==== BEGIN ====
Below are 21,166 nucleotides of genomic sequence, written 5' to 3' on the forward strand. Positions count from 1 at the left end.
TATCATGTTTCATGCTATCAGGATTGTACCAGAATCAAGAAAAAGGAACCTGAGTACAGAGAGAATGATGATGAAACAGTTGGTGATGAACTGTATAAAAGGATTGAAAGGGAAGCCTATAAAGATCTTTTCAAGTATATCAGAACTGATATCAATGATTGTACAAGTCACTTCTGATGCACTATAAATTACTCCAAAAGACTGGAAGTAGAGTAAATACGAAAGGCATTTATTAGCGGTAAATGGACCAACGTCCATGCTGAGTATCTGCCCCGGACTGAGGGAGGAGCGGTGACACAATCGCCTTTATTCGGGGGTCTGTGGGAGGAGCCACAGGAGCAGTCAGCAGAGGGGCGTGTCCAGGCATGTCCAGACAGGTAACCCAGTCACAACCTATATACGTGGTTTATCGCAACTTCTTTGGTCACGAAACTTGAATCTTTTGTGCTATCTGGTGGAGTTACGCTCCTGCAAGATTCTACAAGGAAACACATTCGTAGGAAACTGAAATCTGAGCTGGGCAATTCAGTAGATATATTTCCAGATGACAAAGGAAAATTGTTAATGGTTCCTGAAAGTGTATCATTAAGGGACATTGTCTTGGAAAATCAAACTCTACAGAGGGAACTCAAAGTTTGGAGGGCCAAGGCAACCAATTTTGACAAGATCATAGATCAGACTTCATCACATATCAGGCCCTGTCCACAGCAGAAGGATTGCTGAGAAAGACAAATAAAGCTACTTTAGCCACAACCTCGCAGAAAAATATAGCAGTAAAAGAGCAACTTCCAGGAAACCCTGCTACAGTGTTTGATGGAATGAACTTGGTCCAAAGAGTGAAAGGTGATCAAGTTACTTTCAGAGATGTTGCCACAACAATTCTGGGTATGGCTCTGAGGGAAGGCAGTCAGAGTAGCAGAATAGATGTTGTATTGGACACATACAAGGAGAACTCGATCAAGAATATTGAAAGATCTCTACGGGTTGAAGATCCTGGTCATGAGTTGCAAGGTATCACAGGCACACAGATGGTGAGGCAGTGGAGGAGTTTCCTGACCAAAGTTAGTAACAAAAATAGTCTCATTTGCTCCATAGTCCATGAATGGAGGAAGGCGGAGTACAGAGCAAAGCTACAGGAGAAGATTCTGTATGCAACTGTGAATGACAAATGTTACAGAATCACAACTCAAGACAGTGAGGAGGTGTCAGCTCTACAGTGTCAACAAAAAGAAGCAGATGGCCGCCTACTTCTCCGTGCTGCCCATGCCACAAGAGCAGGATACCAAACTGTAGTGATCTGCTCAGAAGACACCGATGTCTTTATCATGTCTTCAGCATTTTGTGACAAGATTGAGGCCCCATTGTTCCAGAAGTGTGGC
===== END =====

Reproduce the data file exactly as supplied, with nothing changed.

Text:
Below are 21,166 nucleotides of genomic sequence, written 5' to 3' on the forward strand. Positions count from 1 at the left end.
TATCATGTTTCATGCTATCAGGATTGTACCAGAATCAAGAAAAAGGAACCTGAGTACAGAGAGAATGATGATGAAACAGTTGGTGATGAACTGTATAAAAGGATTGAAAGGGAAGCCTATAAAGATCTTTTCAAGTATATCAGAACTGATATCAATGATTGTACAAGTCACTTCTGATGCACTATAAATTACTCCAAAAGACTGGAAGTAGAGTAAATACGAAAGGCATTTATTAGCGGTAAATGGACCAACGTCCATGCTGAGTATCTGCCCCGGACTGAGGGAGGAGCGGTGACACAATCGCCTTTATTCGGGGGTCTGTGGGAGGAGCCACAGGAGCAGTCAGCAGAGGGGCGTGTCCAGGCATGTCCAGACAGGTAACCCAGTCACAACCTATATACGTGGTTTATCGCAACTTCTTTGGTCACGAAACTTGAATCTTTTGTGCTATCTGGTGGAGTTACGCTCCTGCAAGATTCTACAAGGAAACACATTCGTAGGAAACTGAAATCTGAGCTGGGCAATTCAGTAGATATATTTCCAGATGACAAAGGAAAATTGTTAATGGTTCCTGAAAGTGTATCATTAAGGGACATTGTCTTGGAAAATCAAACTCTACAGAGGGAACTCAAAGTTTGGAGGGCCAAGGCAACCAATTTTGACAAGATCATAGATCAGACTTCATCACATATCAGGCCCTGTCCACAGCAGAAGGATTGCTGAGAAAGACAAATAAAGCTACTTTAGCCACAACCTCGCAGAAAAATATAGCAGTAAAAGAGCAACTTCCAGGAAACCCTGCTACAGTGTTTGATGGAATGAACTTGGTCCAAAGAGTGAAAGGTGATCAAGTTACTTTCAGAGATGTTGCCACAACAATTCTGGGTATGGCTCTGAGGGAAGGCAGTCAGAGTAGCAGAATAGATGTTGTATTGGACACATACAAGGAGAACTCGATCAAGAATATTGAAAGATCTCTACGGGTTGAAGATCCTGGTCATGAGTTGCAAGGTATCACAGGCACACAGATGGTGAGGCAGTGGAGGAGTTTCCTGACCAAAGTTAGTAACAAAAATAGTCTCATTTGCTCCATAGTCCATGAATGGAGGAAGGCGGAGTACAGAGCAAAGCTACAGGAGAAGATTCTGTATGCAACTGTGAATGACAAATGTTACAGAATCACAACTCAAGACAGTGAGGAGGTGTCAGCTCTACAGTGTCAACAAAAAGAAGCAGATGGCCGCCTACTTCTCCGTGCTGCCCATGCCACAAGAGCAGGATACCAAACTGTAGTGATCTGCTCAGAAGACACCGATGTCTTTATCATGTCTTCAGCATTTTGTGACAAGATTGAGGCCCCATTGTTCCAGAAGTGTGGC